This article is the seventh in a series of nine which focus on areas that I explore with my health and wellness coaching clients. Our health and well-being are so much more than just what we eat and how active we are, even though that is certainly part of it. What changes would you like to see in your life? Whether its nutrition, being physically active, reducing stress, being more in-tune with your mind body connection, or being more aware of your environment and its impact on health and wellness, there is always an opportunity to explore potential areas for change.
This month’s focus is on mind body connection. What is that you ask? The mind-body connection refers to how your mind, which includes our thoughts and emotions, body and behavior interact. There is research that supports the notion that our mind and emotions impact our physiology and physical self, but that the opposite is true as well – our physical body can also impact our mind and emotions. Come and explore this dimension of health and wellness and how we can use the power of the mind to impact our physical bodies.
Mind Body Connection
Have you ever noticed when you are under stress, that it isn’t only your mind that is impacted, but sometimes your physical self is impacted as well? That’s because it is documented by research that our mind and emotions can impact our physical bodies just as our physical bodies can impact our mind and emotions. It’s a 2-way street! Stress is a great example of the mind-body connection and how the mind can impact the body. Smiling, interacting with supportive others, and cultivating kindness are examples of how the body can impact the mind. See how it works?
Using the example of stress and how the mind can impact the body, let’s explore further. Most of us know that stress is something that is just part of life. We can’t always avoid it, so learning to effectively deal with it so it doesn’t negatively impact one’s health is important. Stress can be caused by physical, psychological, or psychosocial factors. Physical stressors are factors in the environment that produce stress, such as constant noise in our external environments, pollution, or physical events or conditions such as injury, surgery, or low blood sugar. Psychological stress arises from deeply held attitudes and views about ourselves and others. Psychosocial stress stems from stressors in relationships such as conflicts with loved ones, neighbors, or employers. Of course, it is possible to have stressors from all or combinations of any of these places in one’s life happening at the same time.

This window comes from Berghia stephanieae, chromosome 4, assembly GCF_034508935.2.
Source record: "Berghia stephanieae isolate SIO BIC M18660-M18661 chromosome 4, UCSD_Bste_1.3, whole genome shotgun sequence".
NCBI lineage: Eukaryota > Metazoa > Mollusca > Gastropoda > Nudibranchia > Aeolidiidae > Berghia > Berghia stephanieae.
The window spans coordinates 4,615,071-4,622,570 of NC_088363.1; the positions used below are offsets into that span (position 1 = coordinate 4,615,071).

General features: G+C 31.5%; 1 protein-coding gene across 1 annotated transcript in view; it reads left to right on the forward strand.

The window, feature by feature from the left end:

One of the things we can do to reduce stress and cultivate the power of our minds on our physical health is to use practices such as guided imagery, mediation, psychotherapy or counseling, prayer, and breathing practices. Why not explore mindfulness practices that support a healthy mind-body connection so that when the inevitable stressors of life occur, you are better able to cope? There are many in-person programs in all areas of the world with in-person mindfulness programs and classes. A simple Google search with “Mindfulness-based stress reduction programs city XYZ” will give you an idea of what might be available to you in your area if live classes are appealing to you. In addition, below are just a few of the many resources available online for further exploration of mind-body connection and mindfulness.
Helpful websites with many free guided meditations and talks:
E-mindful.com – Offers many different mindfulness courses that range from 8 to 20 weeks in an online, LIVE classroom where you see, hear, and interact with the instructor and other students just as you would in a bricks-and-mortar classroom. Vanderbilt’s Dr. Ruth Wolever is the Chief Scientist for this company.
Self-compassion.org – Offers resources provided by world leader and expert Dr. Kristin Neff on self-compassion.
Tarabrach.com – Tara Brach, founder of founded the Insight Meditation Community of Washington, DC (IMCW), which is now one of the largest and most dynamic non-residential meditation centers in the United State, has a website with multiple resources including a library of meditations and talks.
The websites for the Center for Mindfulness at UMass Medical School, the Insight Meditation Society, and Spirit Rock Meditation Center all have information about their programs as well as local resources.
Remember, that while our mind impacts our body, our body can impact our minds. Remembering to take care of our physical selves by eating well, being physically active, visiting our healthcare provider for regular check-ups and medical attention when needed, taking prescribed medications regularly, and getting proper rest is important. These areas have been covered earlier in other articles included in this A Time to Bloom series, so check them out on the Unconditionally Her website to learn more about making improvements in these areas.
Your healthy mind-body connection is waiting, it’s time to grab hold and take charge. Your mind and body both will thank you for it!
Sources and Citations:
A Time to Bloom Health and Wellness Coaching, LLC https://atimetobloomcoaching.com/
Vanderbilt Health Coaching Program, Resources for Health, and Wellness Coaches. https://www.vumc.org/health-coaching/health-coaching-program